There have been many concerns raised in recent years about the overuse of antibiotics on farms, but the effect such uses have on human health is not fully understood. Researchers at Texas Tech University are now suggesting that airborne dust could be a pathway for antibiotic-resistance bacteria to travel from feedlots to human environments. Scientists…

New research finds that E. coli O157:H7 can spread more than a tenth of a mile downwind from a cattle feedlot onto nearby produce. In the study, first author Elaine D. Berry of the U.S. Department of Agriculture’s U.S. Meat Animal Research Center and her colleagues sampled leafy greens growing in nine plots (three each…

The year before USDA’s new groundbreaking non-O157 E. coli policy went into effect, the agency went back to America’s feedlots to find out just how prevalent six new strains were at the source. The 2011 study into the prevalence of Escherichia coli O-Types and Shiga-Toxin genes in fecal samples from feedlots is being published in…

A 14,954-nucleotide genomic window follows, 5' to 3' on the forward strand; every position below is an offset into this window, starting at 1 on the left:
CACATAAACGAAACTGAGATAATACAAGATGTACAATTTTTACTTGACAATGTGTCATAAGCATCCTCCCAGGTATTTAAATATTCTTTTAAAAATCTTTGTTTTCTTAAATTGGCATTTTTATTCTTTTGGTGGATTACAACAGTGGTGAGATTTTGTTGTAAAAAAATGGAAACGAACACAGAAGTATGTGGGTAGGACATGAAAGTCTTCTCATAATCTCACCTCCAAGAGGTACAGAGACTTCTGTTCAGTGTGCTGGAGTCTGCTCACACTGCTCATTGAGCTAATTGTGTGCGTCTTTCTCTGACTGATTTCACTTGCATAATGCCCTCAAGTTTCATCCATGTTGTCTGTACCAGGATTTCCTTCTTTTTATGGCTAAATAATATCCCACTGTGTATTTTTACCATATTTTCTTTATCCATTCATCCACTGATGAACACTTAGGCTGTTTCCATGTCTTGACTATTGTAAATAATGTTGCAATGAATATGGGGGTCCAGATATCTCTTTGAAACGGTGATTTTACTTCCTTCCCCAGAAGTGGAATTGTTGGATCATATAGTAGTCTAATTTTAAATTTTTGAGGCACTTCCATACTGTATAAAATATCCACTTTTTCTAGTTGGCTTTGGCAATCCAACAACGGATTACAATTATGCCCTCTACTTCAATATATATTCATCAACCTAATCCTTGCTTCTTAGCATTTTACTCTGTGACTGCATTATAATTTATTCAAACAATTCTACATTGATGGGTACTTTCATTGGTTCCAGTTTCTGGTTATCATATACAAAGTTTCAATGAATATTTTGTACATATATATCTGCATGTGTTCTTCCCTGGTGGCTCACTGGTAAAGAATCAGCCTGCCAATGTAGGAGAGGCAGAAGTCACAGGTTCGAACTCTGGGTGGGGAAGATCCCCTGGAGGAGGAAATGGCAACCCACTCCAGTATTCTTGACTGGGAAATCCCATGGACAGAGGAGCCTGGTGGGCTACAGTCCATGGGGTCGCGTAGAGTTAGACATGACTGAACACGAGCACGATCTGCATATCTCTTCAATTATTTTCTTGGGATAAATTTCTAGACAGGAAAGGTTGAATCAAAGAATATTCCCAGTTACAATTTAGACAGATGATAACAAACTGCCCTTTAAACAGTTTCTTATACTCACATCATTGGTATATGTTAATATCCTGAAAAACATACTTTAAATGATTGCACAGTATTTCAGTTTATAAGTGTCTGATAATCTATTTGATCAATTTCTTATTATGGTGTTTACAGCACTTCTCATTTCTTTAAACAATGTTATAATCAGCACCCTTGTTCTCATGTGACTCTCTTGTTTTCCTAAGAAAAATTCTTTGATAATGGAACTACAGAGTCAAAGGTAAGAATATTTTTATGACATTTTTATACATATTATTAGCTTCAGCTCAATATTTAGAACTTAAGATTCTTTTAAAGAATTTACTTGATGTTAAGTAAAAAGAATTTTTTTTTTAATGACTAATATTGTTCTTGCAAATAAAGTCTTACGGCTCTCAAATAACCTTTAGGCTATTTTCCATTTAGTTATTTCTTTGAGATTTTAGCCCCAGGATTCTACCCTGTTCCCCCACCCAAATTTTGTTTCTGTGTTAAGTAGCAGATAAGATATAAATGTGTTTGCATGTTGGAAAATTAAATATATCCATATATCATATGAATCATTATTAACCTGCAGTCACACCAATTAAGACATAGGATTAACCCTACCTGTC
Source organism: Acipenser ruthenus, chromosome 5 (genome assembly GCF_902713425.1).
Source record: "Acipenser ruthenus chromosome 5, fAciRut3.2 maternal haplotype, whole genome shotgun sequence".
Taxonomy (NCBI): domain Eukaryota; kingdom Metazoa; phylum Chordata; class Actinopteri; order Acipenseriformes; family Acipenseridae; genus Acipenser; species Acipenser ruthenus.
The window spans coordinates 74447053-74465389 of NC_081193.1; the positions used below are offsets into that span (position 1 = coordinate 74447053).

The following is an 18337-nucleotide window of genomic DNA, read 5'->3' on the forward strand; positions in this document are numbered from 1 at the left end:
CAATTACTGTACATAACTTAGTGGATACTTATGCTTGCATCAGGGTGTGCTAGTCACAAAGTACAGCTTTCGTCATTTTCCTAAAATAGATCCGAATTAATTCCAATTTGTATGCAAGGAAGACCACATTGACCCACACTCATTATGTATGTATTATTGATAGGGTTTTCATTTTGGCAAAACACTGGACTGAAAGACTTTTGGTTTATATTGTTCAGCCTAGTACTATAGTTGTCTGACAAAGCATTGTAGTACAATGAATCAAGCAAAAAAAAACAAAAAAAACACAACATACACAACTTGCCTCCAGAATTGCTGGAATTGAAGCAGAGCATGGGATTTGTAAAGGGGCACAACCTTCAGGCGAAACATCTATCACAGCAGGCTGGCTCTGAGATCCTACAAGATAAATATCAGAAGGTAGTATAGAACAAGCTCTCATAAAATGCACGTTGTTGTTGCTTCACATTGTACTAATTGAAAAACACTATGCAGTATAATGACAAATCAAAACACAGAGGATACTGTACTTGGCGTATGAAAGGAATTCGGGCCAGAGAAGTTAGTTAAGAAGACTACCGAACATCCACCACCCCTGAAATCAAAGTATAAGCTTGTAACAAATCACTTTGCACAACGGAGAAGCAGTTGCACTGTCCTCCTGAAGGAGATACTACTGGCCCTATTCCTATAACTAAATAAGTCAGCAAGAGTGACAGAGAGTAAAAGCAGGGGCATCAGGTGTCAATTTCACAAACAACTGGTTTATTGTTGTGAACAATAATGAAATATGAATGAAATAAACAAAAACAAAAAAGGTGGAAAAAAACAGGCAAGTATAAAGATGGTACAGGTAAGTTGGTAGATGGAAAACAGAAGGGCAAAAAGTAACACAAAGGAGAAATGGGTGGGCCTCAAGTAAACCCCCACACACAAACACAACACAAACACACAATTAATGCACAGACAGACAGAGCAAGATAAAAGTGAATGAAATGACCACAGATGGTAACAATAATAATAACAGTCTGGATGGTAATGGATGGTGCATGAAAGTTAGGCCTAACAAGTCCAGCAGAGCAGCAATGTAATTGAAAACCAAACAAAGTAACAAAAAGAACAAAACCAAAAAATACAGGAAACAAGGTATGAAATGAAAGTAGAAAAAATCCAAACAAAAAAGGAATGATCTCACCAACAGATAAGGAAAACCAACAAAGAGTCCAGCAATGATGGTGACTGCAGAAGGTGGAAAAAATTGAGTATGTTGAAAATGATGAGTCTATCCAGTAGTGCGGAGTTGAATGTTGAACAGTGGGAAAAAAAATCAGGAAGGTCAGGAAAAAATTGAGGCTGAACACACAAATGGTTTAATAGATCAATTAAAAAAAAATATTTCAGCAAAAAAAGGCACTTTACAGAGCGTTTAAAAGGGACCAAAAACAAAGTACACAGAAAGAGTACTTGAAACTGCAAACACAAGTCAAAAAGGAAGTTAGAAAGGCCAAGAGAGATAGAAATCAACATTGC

Environmental groups and the U.S. Environmental Protection Agency reached a settlement yesterday requiring the agency to propose a rule on greater information gathering on factory farms, otherwise known as concentrated animal feeding operations (CAFOs). The rule, to be proposed within 12 months, would require the 20,000 or so domestic factory farms to report information like …

Cattle hides are more likely to be contaminated with E. coli at the feedlot than at the slaughterhouse and transport and lairage do not increase the number or isolation rate of E. coli O157 according to a recent study.

The study, conducted by Australian researchers and published in Foodborne Pathogens and Disease, conflicts with …